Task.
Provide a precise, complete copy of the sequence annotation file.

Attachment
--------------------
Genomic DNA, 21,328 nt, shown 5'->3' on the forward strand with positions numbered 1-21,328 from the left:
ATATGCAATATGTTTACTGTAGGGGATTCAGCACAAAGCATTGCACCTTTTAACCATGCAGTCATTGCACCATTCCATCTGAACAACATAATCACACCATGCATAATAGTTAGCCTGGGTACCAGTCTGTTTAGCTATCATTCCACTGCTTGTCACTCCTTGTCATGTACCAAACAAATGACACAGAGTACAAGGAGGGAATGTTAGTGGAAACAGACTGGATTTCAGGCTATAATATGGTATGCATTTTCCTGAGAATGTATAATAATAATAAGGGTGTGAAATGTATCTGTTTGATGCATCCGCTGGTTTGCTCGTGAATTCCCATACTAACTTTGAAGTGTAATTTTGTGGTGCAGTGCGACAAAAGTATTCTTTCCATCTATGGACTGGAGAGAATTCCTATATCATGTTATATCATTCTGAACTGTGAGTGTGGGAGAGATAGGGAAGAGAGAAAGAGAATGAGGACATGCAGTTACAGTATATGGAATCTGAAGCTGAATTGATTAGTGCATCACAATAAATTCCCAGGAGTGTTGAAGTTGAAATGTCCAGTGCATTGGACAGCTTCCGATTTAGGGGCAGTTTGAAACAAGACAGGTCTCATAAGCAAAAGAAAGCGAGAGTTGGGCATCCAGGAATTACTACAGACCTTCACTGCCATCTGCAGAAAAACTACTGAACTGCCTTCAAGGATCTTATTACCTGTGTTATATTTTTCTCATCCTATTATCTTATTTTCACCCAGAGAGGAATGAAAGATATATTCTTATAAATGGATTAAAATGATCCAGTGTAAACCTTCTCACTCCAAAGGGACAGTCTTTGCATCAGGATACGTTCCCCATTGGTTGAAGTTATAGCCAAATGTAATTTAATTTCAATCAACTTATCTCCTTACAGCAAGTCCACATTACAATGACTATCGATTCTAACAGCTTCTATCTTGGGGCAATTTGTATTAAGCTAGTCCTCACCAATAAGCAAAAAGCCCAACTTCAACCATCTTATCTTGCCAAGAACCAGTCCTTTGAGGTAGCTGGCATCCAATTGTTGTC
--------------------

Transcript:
Genomic DNA, 21,328 nt, shown 5'->3' on the forward strand with positions numbered 1-21,328 from the left:
ATATGCAATATGTTTACTGTAGGGGATTCAGCACAAAGCATTGCACCTTTTAACCATGCAGTCATTGCACCATTCCATCTGAACAACATAATCACACCATGCATAATAGTTAGCCTGGGTACCAGTCTGTTTAGCTATCATTCCACTGCTTGTCACTCCTTGTCATGTACCAAACAAATGACACAGAGTACAAGGAGGGAATGTTAGTGGAAACAGACTGGATTTCAGGCTATAATATGGTATGCATTTTCCTGAGAATGTATAATAATAATAAGGGTGTGAAATGTATCTGTTTGATGCATCCGCTGGTTTGCTCGTGAATTCCCATACTAACTTTGAAGTGTAATTTTGTGGTGCAGTGCGACAAAAGTATTCTTTCCATCTATGGACTGGAGAGAATTCCTATATCATGTTATATCATTCTGAACTGTGAGTGTGGGAGAGATAGGGAAGAGAGAAAGAGAATGAGGACATGCAGTTACAGTATATGGAATCTGAAGCTGAATTGATTAGTGCATCACAATAAATTCCCAGGAGTGTTGAAGTTGAAATGTCCAGTGCATTGGACAGCTTCCGATTTAGGGGCAGTTTGAAACAAGACAGGTCTCATAAGCAAAAGAAAGCGAGAGTTGGGCATCCAGGAATTACTACAGACCTTCACTGCCATCTGCAGAAAAACTACTGAACTGCCTTCAAGGATCTTATTACCTGTGTTATATTTTTCTCATCCTATTATCTTATTTTCACCCAGAGAGGAATGAAAGATATATTCTTATAAATGGATTAAAATGATCCAGTGTAAACCTTCTCACTCCAAAGGGACAGTCTTTGCATCAGGATACGTTCCCCATTGGTTGAAGTTATAGCCAAATGTAATTTAATTTCAATCAACTTATCTCCTTACAGCAAGTCCACATTACAATGACTATCGATTCTAACAGCTTCTATCTTGGGGCAATTTGTATTAAGCTAGTCCTCACCAATAAGCAAAAAGCCCAACTTCAACCATCTTATCTTGCCAAGAACCAGTCCTTTGAGGTAGCTGGCATCCAATTGTTGTC